Alternate names: Bielsko-Biała, Bielitz-Biala [Ger]; Bílsko-Bělá [Czech]. A city in southern Poland with 176,987 inhabitants in 2006, Bielsko-Biała amalgamated in 1951 two former cities on opposite banks of the Biała River, Bielsko and Biała. Situated in the Silesian Voivodeship (since 1999), the city was previously capital of Bielsko-Biała Voivodeship (1975-1998). The Jewish population was sent to Auschwitz in WWII. synagogue photo [April 2009]
US Commission AS 214
See: Dobrzany. Gmina Dobrzany. Located in Bielsko at 49°50′N 19°4′E . In 1996-1997, the cemetery was exhumed and transferred to the Jewish cemetery in Bielsko at 92 Cieszynska St. The cemetery site is now a plant for sports equipment. Approximately 200 persons were exhumed separately. Their graves are visible and can be identified. 400 others are buried in a common grave because they were hard to identify. 156 gravestones are preserved. The oldest one dates to 1866 (Karl Midelburg). Buried in the cemetery include Dr. Rabin Glaser, Dr. Chaim Halberstamm, Dr. Abraham Plessner, Dr. Samuel Reich, Dr. Josef Schmetterling, and Dr. Berisch J. Schnitzer. The last known Conservative or Progressive/Reform Jewish burial before exumation was in 1954. The marble and granite tombstones date from the 19th and 20th centuries. Inscriptions are Hebrew, Yiddish, Polish and German. Jacek Proszyk, 68 Poczt St. 43- 430 Skoczow, completed this survey on April 6, 1995. The documents concerning exhumation are in the archives of the Jewish Community of Bielsko-Biala.
BIELSKO-BIALA: AS 215
Cemetery: ulica 92 Cieszynska. 1995 town population is over 100,000 with 10-100 Jews.
The first mention of Jews in Bielsko was 1653. In 1828, the branch of Cieszyn Kahal was established that became independent in 1865. Noteworthy historical events: The Tolerance Act issued by Maria Theresa in 1752; permission for the second market day on Wednesday (before it was only Saturday) issued by Kaiser Franz Joseph I in 1819; the Tolerance Act by Kaiser Joseph II issued in 1789; the Constitution of 1849 giving equal rights to all citizens of Austria. Living here were Dr. Lazar Frankfurter, Dr. Wolf Lesser, Dr. Adolf Kurrein, Dr. Saul Horowitz, Dr. Markus Steiner, Dr. Izrael Lewentow-Oraz, Salomon Salman Chaim Halberstam (1832-1900), Dr. Maurycy Aransohn, Dr. Prof. Michael Berkowitz, Architect Karol Korn, Hermann Zwi Guttman, Juliusz and Oskar Deutsch, Zygmunt Arzt, Jakub Grunstein, Henryk Luft-Lotar, and Zygmunt Glucksmann. Buried here were Dr. Lazar Frankfurter, Dr. Wolf Lesser, Dr. Siegmund Gross Oraz, Prof. Michael Berkowitz, Dr. Maurycy Aronsohn, Dr. Maurycy Heilpern, Dr. Edward Feuerstein, Zygmunt Arzt, Dr. Gustaw Baum, Dr. Leon Zitri, Dr. Edmund Kuhnberg, Salomon Wechsberg (President of the Chevra Kadisha), Ip Feiler, Adolf Wachtel, and Architect Karol Korn. The Jewish population before WW II was more than 5,000. The cemetery was established in 1849 with last known Conservative or Progressive/Reform Jewish burial in 1994. The towns of Ywiec, Jasienica, Jaworze, Aleksandrowice and Dziedzice used the landmarked cemetery: Register of Monuments NR A-582/88. The urban flat land, separate but near other cemeteries, has a sign in Polish mentioning the Jewish Community. Reached by turning directly off a public road, access is open to all via a continuous masonry wall and a locked gate. Approximate size of cemetery is 2.39 hectares. 500-5000 gravestones in the cemetery, about 1100 in original location and 50%-75% toppled or broken, date from the 19th and 20th centuries. There are separate sections for children and soldiers. The oldest gravestone is from 1849 (Joseph son of Mordechai Neuman.) The marble, granite, limestone, sandstone, slate or iron flat shaped stones with carved relief decoration, double tombstones, sculpted monuments or multi- stone monuments have Hebrew, Yiddish, Polish and German inscriptions. Some tombstones have traces of painting on their surfaces, iron decorations or lettering and/or metal fences around graves. The cemetery contains special memorial monuments to Holocaust victims and Jewish soldiers. There are no known mass graves. Remains exhumed from Biala are in Section G. Municipality owns site is used for Jewish cemetery only. Properties adjacent are residential. Frequently, organized individual tours, private visitors and local residents visit. The cemetery was vandalized in WW II and not in the last ten years. The Jewish Community of Bielsko-Biala re-erected stones, patched broken stones, cleaned stones, cleared vegetation and fixed the wall. There is a regular unpaid caretaker. A pre-burial house has a polychrome ceiling. Vandalism is a moderate threat; security, weather erosion, pollution, vegetation, and incompatible nearby development are slight threats.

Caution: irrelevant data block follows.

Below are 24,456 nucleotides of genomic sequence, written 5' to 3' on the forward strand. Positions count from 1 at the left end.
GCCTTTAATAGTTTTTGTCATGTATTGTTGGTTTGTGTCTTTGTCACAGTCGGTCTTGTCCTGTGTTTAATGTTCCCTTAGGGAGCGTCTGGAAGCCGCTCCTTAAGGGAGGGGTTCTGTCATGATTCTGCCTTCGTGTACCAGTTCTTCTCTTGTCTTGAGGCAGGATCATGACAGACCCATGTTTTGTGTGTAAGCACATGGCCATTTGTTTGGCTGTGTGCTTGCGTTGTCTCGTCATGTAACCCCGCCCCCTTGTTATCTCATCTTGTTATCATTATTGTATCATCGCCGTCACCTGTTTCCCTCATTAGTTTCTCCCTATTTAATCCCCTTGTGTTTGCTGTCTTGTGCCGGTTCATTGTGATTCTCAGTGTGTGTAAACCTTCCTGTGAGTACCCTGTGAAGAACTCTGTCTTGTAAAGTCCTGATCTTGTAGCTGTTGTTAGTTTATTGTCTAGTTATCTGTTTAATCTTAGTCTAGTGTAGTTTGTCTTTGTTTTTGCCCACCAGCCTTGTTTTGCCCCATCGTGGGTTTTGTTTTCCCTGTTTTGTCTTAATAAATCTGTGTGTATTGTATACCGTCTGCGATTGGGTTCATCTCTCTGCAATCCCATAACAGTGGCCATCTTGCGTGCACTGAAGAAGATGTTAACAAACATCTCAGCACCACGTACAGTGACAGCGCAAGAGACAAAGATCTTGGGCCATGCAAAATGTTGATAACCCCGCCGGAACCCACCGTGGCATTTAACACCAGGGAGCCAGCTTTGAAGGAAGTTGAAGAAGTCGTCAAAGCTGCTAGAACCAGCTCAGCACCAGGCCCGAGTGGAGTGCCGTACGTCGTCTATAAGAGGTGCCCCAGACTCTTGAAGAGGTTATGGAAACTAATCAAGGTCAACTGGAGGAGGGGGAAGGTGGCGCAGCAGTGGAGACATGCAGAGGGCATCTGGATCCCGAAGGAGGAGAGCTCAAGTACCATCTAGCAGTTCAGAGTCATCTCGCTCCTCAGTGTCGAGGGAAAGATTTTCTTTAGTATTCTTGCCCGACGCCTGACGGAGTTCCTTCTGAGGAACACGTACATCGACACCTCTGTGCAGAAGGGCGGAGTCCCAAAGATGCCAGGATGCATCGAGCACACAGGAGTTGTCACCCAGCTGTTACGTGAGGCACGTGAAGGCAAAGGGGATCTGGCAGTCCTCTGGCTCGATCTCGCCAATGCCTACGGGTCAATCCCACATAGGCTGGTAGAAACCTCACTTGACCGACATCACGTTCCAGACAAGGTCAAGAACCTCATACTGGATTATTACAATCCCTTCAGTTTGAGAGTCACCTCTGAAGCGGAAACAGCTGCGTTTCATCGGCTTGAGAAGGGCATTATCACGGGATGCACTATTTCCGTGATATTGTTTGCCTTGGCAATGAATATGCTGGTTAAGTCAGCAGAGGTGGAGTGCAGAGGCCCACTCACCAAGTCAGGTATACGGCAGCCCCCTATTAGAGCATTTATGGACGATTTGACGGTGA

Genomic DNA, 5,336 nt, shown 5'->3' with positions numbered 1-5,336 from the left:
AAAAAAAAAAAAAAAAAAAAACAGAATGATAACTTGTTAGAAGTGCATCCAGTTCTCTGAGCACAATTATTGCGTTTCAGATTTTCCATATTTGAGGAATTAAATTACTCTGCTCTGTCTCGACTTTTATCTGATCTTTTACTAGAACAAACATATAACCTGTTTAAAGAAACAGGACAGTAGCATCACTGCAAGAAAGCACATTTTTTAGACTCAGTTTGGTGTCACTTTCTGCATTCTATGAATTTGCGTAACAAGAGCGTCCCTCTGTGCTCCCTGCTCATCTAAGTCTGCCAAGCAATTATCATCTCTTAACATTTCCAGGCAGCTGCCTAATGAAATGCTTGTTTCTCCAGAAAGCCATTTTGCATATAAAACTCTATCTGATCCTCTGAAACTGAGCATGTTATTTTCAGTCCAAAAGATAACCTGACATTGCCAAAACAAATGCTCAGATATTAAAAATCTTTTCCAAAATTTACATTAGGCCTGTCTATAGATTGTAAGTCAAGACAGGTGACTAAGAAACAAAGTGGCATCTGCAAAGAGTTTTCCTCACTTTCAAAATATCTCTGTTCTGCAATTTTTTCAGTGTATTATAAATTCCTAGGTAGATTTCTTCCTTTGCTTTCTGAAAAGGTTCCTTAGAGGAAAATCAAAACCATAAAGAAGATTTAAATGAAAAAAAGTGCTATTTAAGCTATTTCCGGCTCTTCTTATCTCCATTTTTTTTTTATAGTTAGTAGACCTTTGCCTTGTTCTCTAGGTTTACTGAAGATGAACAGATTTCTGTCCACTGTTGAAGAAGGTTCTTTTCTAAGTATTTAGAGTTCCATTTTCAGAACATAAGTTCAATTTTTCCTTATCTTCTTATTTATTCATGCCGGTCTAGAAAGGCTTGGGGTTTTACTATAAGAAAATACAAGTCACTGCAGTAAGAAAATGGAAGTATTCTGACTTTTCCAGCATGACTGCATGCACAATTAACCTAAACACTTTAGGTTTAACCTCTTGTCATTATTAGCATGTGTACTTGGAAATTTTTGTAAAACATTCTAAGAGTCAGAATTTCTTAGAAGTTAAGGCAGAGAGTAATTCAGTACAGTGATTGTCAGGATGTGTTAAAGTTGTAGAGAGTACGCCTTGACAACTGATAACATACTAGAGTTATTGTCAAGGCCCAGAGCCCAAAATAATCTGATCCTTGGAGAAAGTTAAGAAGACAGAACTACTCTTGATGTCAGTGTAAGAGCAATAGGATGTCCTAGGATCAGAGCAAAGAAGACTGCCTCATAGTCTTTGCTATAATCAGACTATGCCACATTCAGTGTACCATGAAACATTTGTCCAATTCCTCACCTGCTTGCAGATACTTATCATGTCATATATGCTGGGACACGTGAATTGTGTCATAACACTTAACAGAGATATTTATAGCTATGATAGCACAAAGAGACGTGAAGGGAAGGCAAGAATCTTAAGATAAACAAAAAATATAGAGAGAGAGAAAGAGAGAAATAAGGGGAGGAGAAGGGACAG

Jacek Proszyk 68 Poczt St., 43-430 Skoczow visited site and completed the survey in 1995. Documentation: "Materialy Do Dziejow Zydow w Bielsku, Panstwie Bielskim (Do 1780 Roku)" by Janusz Spyra, and "Zydzi w Bielsku w Latach 1918-1939" by Wojciech Jaworski.
|Last Updated on Sunday, 12 April 2009 19:25|